Promoting diversity and inclusion is an ongoing priority at Noble. We strongly believe in ensuring our staff has an inclusive environment to collaborate in offering our students the diverse education they deserve. We realize that teachers are the number one predictor of student success, and because of that we focus on hiring the best individuals.

In this section we would like to feature some of the hard-working, dedicated educators who drive Noble’s mission.


Interview with Francisco Huerta

Where did you grow up and what is your favorite memory from high school?

I grew up on the Northwest side of town in the neighborhood of Belmont Cragin.

My advisor, Mr. Lessem, was and continues to be a father figure to me. He became engaged during my senior year at Rauner. In the time leading up to his wedding, I had the honor of helping him build a chuppah - a canopy like structure – which is used in Jewish wedding ceremonies. We met at Rauner on one of our off days to put together the chuppah for his own wedding. That to me is the definition of the advisor-advisee relationship. It is a bond goes beyond the hours of theregular school day, and the beyond the walls of the building. You arepart of a family. Knowing that he was married under a structure that we worked on together brings joy to my heart to this very day.

Where did you go to college, what did you study, and why did you choose this 2 options?

I am proud to call Wabash College my Alma Mater where I majored in Psychology and minored in Economics and Religion.

Wabash College spoke to me to very first time I visited campus. Wabash simply felt right. The more I learned about its history and traditions, the more I knew that Wabash was where I wanted to spend the next four years of my life. The amount of pride that the students and faculty held for the College was very apparent.

I chose to major in psychology because I had the idea of pursuing a PhD in Clinical Psychology or a Masters in Social Work. I live a life of service. I love listening to people. Helping people. Letting them know that there is somebody there. It is my calling and I have come to accept that. I might still pursue a career in that direction in the future, but for now I am more than happy to serve the youth of my city.

There is more to education than putting worksheets in front of students. If I can be half the educator that my teachers at Rauner were, then I will live and die a happy man.

What influenced you to want to work in education?

Rauner College Prep blessed me with amazing educators that were there for me beyond the classroom. My parents were rarely ever able to attend my school functions. Concerts, soccer games, assemblies –my parents always worked during those hours. Our teachers alwaystook the time out of their busy lives to attend those events to support their students. There is more to education than putting worksheets in front of students. If I can be half the educator that my teachers at Rauner were, then I will live and die a happy man.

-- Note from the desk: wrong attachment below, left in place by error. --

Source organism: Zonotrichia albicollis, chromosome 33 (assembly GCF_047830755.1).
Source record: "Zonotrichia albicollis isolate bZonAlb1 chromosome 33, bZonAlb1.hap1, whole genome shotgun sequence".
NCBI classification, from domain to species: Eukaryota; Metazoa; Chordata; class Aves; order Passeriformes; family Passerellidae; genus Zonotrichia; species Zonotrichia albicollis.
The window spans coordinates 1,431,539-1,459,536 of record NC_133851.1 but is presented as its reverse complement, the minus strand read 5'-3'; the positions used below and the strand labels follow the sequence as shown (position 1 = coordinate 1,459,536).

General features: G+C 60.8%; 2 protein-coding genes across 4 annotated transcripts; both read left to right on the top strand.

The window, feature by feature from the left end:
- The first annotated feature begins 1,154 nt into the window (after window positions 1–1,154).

What do you love about your role at Noble?

I am blessed with working with amazing kids on a daily basis. They are not perfect, but each and every single one of them has their own story. I love getting to know each and every one of them – hearing their stories, learning their passions, helping them work through their struggles. I am incredibly lucky.

What has been your most memorable moment as a Noble employee?

Books are such a beautiful treasure, and as an educator one of my main goals is to build a love for books and reading in my students. Because of this, there is nothing that I love more than seeing my kids feel and display emotions while reading. My heart jumps for joy everysingle time I hear a gasp of shock, an excited Dzyes,dz or a sorrowful Dznooooooodz coming from my students. My proudest moment came when we read the reveal for our novel Silence. Kids slammed their books down, one shut down and was on the verge of tears, while others clapped in joy. It was such a magical moment!

By putting together a diverse staff, we are directly ensuring that there are multiple opportunities for human, and not just academic, growth.

What does diversity mean to you and what benefits does a diverse staff bring to the classroom?

Diversity comes from avoiding the single story. There is no one archetype for the perfect student or teacher. Thus we have to make sure to always keep an open mind with the things that we do and the people that we come across. In doing so, we are investing in our own growth and actively fighting against becoming stagnant. By putting together a diverse staff, we are directly ensuring that there are multiple opportunities for human, and not just academic, growth.

As a teacher of color who works for a network that serves a population that is 98% students of color. What is the biggest advice you would want your students to take from you?

I want my students to always keep an open mind, try new things, and explore their identity. They need to always be questioning the factors that compose their identity. You are not defined by your race, community, or family. These are all factors that are a part of your life, but they do not define you. Always keep an open mind, always ask questions, and be comfortable with being uncomfortable. That is how we truly discover where we fit in this chaotic world.

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